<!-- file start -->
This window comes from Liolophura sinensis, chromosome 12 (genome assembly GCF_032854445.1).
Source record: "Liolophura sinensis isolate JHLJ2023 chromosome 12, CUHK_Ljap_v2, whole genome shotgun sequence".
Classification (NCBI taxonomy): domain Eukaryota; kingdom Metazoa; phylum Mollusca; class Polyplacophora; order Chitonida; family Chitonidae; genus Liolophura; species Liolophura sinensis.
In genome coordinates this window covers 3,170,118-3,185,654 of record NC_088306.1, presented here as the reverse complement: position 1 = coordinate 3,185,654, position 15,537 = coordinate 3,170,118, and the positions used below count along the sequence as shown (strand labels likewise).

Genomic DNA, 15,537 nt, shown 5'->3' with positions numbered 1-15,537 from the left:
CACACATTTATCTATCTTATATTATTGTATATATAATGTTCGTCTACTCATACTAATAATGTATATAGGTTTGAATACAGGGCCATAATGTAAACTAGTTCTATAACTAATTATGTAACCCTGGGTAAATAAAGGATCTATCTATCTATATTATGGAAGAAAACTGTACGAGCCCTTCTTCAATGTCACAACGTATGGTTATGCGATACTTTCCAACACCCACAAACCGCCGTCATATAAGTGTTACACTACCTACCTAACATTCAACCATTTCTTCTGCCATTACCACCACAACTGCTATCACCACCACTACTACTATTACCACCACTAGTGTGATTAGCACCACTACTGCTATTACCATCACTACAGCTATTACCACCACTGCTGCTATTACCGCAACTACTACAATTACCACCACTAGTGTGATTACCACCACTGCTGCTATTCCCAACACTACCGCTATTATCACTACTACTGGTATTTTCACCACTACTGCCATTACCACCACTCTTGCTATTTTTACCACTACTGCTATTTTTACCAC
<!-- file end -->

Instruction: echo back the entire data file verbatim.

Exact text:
This window comes from Liolophura sinensis, chromosome 12 (genome assembly GCF_032854445.1).
Source record: "Liolophura sinensis isolate JHLJ2023 chromosome 12, CUHK_Ljap_v2, whole genome shotgun sequence".
Classification (NCBI taxonomy): domain Eukaryota; kingdom Metazoa; phylum Mollusca; class Polyplacophora; order Chitonida; family Chitonidae; genus Liolophura; species Liolophura sinensis.
In genome coordinates this window covers 3,170,118-3,185,654 of record NC_088306.1, presented here as the reverse complement: position 1 = coordinate 3,185,654, position 15,537 = coordinate 3,170,118, and the positions used below count along the sequence as shown (strand labels likewise).

Genomic DNA, 15,537 nt, shown 5'->3' with positions numbered 1-15,537 from the left:
CACACATTTATCTATCTTATATTATTGTATATATAATGTTCGTCTACTCATACTAATAATGTATATAGGTTTGAATACAGGGCCATAATGTAAACTAGTTCTATAACTAATTATGTAACCCTGGGTAAATAAAGGATCTATCTATCTATATTATGGAAGAAAACTGTACGAGCCCTTCTTCAATGTCACAACGTATGGTTATGCGATACTTTCCAACACCCACAAACCGCCGTCATATAAGTGTTACACTACCTACCTAACATTCAACCATTTCTTCTGCCATTACCACCACAACTGCTATCACCACCACTACTACTATTACCACCACTAGTGTGATTAGCACCACTACTGCTATTACCATCACTACAGCTATTACCACCACTGCTGCTATTACCGCAACTACTACAATTACCACCACTAGTGTGATTACCACCACTGCTGCTATTCCCAACACTACCGCTATTATCACTACTACTGGTATTTTCACCACTACTGCCATTACCACCACTCTTGCTATTTTTACCACTACTGCTATTTTTACCAC